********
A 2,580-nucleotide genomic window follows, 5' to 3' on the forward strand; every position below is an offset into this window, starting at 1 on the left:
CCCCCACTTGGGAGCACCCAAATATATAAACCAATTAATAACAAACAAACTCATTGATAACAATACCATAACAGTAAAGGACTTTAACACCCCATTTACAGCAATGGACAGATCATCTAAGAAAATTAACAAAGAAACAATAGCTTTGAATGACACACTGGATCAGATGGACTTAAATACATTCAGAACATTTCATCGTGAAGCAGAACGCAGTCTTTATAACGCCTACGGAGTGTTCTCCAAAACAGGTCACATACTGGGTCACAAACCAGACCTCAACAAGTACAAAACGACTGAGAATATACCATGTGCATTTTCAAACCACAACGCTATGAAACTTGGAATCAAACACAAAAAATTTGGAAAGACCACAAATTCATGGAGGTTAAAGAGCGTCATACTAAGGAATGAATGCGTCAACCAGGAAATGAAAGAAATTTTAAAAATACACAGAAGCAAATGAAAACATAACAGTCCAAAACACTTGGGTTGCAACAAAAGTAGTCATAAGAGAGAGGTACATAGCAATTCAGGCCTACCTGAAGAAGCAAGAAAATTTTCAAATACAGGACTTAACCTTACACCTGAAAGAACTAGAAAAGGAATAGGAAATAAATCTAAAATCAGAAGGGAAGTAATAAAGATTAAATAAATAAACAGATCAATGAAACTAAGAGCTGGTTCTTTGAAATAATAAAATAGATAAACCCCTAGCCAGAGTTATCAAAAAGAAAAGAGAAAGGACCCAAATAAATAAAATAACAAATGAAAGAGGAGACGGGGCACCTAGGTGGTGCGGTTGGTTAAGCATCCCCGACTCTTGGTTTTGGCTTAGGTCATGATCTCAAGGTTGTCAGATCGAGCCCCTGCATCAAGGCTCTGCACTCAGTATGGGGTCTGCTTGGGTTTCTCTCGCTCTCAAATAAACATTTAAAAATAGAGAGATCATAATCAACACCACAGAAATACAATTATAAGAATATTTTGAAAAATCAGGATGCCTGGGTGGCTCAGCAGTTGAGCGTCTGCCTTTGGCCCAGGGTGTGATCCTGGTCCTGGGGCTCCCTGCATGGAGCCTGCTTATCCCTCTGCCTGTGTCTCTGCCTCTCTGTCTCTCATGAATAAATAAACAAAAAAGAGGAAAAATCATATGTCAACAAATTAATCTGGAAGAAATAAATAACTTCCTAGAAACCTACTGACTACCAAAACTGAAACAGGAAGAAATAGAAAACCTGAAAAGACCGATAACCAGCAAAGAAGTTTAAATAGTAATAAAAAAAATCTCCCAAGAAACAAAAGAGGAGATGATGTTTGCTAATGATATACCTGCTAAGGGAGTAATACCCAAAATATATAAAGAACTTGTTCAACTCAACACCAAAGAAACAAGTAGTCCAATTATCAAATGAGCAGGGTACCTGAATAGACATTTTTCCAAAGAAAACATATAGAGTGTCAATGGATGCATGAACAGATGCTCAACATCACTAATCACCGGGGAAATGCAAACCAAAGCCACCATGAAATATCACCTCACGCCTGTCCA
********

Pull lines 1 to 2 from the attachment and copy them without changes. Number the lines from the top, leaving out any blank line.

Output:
A 2,580-nucleotide genomic window follows, 5' to 3' on the forward strand; every position below is an offset into this window, starting at 1 on the left:
CCCCCACTTGGGAGCACCCAAATATATAAACCAATTAATAACAAACAAACTCATTGATAACAATACCATAACAGTAAAGGACTTTAACACCCCATTTACAGCAATGGACAGATCATCTAAGAAAATTAACAAAGAAACAATAGCTTTGAATGACACACTGGATCAGATGGACTTAAATACATTCAGAACATTTCATCGTGAAGCAGAACGCAGTCTTTATAACGCCTACGGAGTGTTCTCCAAAACAGGTCACATACTGGGTCACAAACCAGACCTCAACAAGTACAAAACGACTGAGAATATACCATGTGCATTTTCAAACCACAACGCTATGAAACTTGGAATCAAACACAAAAAATTTGGAAAGACCACAAATTCATGGAGGTTAAAGAGCGTCATACTAAGGAATGAATGCGTCAACCAGGAAATGAAAGAAATTTTAAAAATACACAGAAGCAAATGAAAACATAACAGTCCAAAACACTTGGGTTGCAACAAAAGTAGTCATAAGAGAGAGGTACATAGCAATTCAGGCCTACCTGAAGAAGCAAGAAAATTTTCAAATACAGGACTTAACCTTACACCTGAAAGAACTAGAAAAGGAATAGGAAATAAATCTAAAATCAGAAGGGAAGTAATAAAGATTAAATAAATAAACAGATCAATGAAACTAAGAGCTGGTTCTTTGAAATAATAAAATAGATAAACCCCTAGCCAGAGTTATCAAAAAGAAAAGAGAAAGGACCCAAATAAATAAAATAACAAATGAAAGAGGAGACGGGGCACCTAGGTGGTGCGGTTGGTTAAGCATCCCCGACTCTTGGTTTTGGCTTAGGTCATGATCTCAAGGTTGTCAGATCGAGCCCCTGCATCAAGGCTCTGCACTCAGTATGGGGTCTGCTTGGGTTTCTCTCGCTCTCAAATAAACATTTAAAAATAGAGAGATCATAATCAACACCACAGAAATACAATTATAAGAATATTTTGAAAAATCAGGATGCCTGGGTGGCTCAGCAGTTGAGCGTCTGCCTTTGGCCCAGGGTGTGATCCTGGTCCTGGGGCTCCCTGCATGGAGCCTGCTTATCCCTCTGCCTGTGTCTCTGCCTCTCTGTCTCTCATGAATAAATAAACAAAAAAGAGGAAAAATCATATGTCAACAAATTAATCTGGAAGAAATAAATAACTTCCTAGAAACCTACTGACTACCAAAACTGAAACAGGAAGAAATAGAAAACCTGAAAAGACCGATAACCAGCAAAGAAGTTTAAATAGTAATAAAAAAAATCTCCCAAGAAACAAAAGAGGAGATGATGTTTGCTAATGATATACCTGCTAAGGGAGTAATACCCAAAATATATAAAGAACTTGTTCAACTCAACACCAAAGAAACAAGTAGTCCAATTATCAAATGAGCAGGGTACCTGAATAGACATTTTTCCAAAGAAAACATATAGAGTGTCAATGGATGCATGAACAGATGCTCAACATCACTAATCACCGGGGAAATGCAAACCAAAGCCACCATGAAATATCACCTCACGCCTGTCCA